After three years being outside the top 10 in the final, Romania made some few changes for their national selection, by skipping the semi-finals, it all ended by both the televoters and the juries agreeing that Paula Seling and Ovi, would be the best choice for the country in Oslo with the song "Playing with Fire". They managed to qualify for the final by ending on 4th place in the semi-final, but in the final they even got a better result ending on the third place which meant they had equalised Romania’s best result from 2005, with a total of 162 points, only 8 points away from second place, which was given to Turkey. They got the maximum twelve points from Moldova, 10 points from Spain, Portugal, Israel, Norway and Sweden and eight points from the United Kingdom, Denmark and Cyprus.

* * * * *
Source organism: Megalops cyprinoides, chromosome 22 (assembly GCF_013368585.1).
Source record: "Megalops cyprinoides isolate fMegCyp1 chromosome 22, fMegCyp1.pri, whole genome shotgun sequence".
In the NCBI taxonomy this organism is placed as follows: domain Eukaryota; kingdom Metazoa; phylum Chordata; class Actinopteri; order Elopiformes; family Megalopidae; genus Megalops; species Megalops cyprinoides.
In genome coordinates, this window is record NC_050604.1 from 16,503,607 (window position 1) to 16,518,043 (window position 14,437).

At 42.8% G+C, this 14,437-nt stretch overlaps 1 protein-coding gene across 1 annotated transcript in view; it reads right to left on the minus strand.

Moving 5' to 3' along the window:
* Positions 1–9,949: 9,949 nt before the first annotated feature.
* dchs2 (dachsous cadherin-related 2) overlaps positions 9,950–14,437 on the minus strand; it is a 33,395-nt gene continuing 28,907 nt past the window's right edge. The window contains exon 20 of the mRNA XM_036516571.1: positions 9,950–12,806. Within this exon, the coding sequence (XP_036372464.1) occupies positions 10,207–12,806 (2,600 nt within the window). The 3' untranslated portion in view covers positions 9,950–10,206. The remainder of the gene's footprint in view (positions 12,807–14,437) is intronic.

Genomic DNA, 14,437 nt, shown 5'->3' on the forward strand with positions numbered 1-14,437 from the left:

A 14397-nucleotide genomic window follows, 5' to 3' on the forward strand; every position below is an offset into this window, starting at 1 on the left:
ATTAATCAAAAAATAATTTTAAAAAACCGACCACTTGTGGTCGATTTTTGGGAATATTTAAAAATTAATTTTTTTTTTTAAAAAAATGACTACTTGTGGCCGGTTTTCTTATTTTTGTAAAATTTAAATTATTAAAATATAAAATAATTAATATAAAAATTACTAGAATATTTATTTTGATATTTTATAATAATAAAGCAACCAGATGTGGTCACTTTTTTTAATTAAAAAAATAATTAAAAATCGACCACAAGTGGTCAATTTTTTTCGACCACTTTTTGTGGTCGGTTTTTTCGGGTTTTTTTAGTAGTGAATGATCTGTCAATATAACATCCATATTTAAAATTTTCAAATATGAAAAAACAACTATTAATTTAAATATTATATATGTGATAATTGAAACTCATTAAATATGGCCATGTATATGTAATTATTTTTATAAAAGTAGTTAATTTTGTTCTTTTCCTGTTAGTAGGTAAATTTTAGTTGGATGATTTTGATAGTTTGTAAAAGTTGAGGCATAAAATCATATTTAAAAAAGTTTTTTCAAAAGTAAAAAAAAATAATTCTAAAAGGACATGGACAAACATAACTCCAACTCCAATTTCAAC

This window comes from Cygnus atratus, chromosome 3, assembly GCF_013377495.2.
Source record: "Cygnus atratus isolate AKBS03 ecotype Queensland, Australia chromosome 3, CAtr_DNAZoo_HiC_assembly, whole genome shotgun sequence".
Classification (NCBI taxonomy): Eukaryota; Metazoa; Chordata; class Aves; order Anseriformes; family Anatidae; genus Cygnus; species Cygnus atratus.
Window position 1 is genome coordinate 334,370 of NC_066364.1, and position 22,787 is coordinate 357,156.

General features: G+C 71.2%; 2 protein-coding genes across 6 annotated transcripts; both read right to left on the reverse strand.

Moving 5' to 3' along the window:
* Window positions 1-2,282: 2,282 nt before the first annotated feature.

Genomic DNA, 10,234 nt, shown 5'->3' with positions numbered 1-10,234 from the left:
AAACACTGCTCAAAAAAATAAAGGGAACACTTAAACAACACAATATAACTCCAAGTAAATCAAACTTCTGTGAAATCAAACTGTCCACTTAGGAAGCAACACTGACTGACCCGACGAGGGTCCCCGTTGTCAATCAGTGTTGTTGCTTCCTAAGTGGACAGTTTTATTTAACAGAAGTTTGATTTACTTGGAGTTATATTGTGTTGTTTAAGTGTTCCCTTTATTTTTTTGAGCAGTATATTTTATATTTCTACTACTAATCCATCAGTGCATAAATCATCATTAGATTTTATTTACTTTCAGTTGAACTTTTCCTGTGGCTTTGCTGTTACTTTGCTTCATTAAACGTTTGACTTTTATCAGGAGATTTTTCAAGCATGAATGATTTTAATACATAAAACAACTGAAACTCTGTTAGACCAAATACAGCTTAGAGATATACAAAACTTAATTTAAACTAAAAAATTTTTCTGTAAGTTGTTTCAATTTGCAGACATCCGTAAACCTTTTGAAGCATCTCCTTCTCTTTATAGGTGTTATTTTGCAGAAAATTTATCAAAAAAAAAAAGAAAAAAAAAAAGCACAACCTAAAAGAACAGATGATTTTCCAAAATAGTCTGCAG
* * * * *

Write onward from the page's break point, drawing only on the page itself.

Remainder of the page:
The Romanian selection for the Eurovision Song Contest 2011 was held on New Year's Eve, where 13 songs competed to represent Romania in Germany, and was hosted by the previous Romanian contestants, Paula Seling & Ovi. During the National Selection, a special act was held after the midnight passed. Niamh Kavanagh, Chiara Siracusa, Paula Seling and Ovi sang together 'Happy New Year', song originally composed by ABBA. The winner was the band Hotel FM (Gabriel Băruţa (piano & voice - also the song's composer), David Bryan (main voice) and Alexandru Szűz (drums)) with the song "Change". Hotel FM managed to qualify to the final taking the 4th place in the second semifinal, their song was one of the most appreciated songs before final being even the 8th favorite song. However as the plans made at home are never matching the real situation from the "market", the British-style song "Change" took only the 17th place with no points from UK, David Bryan's home country. It is still one of Romania's best placings in history, receiving 77 points and getting top points four times. They got the maximum 12 points from Italy and Moldova, 10 points from Belgium and 8 points from Spain.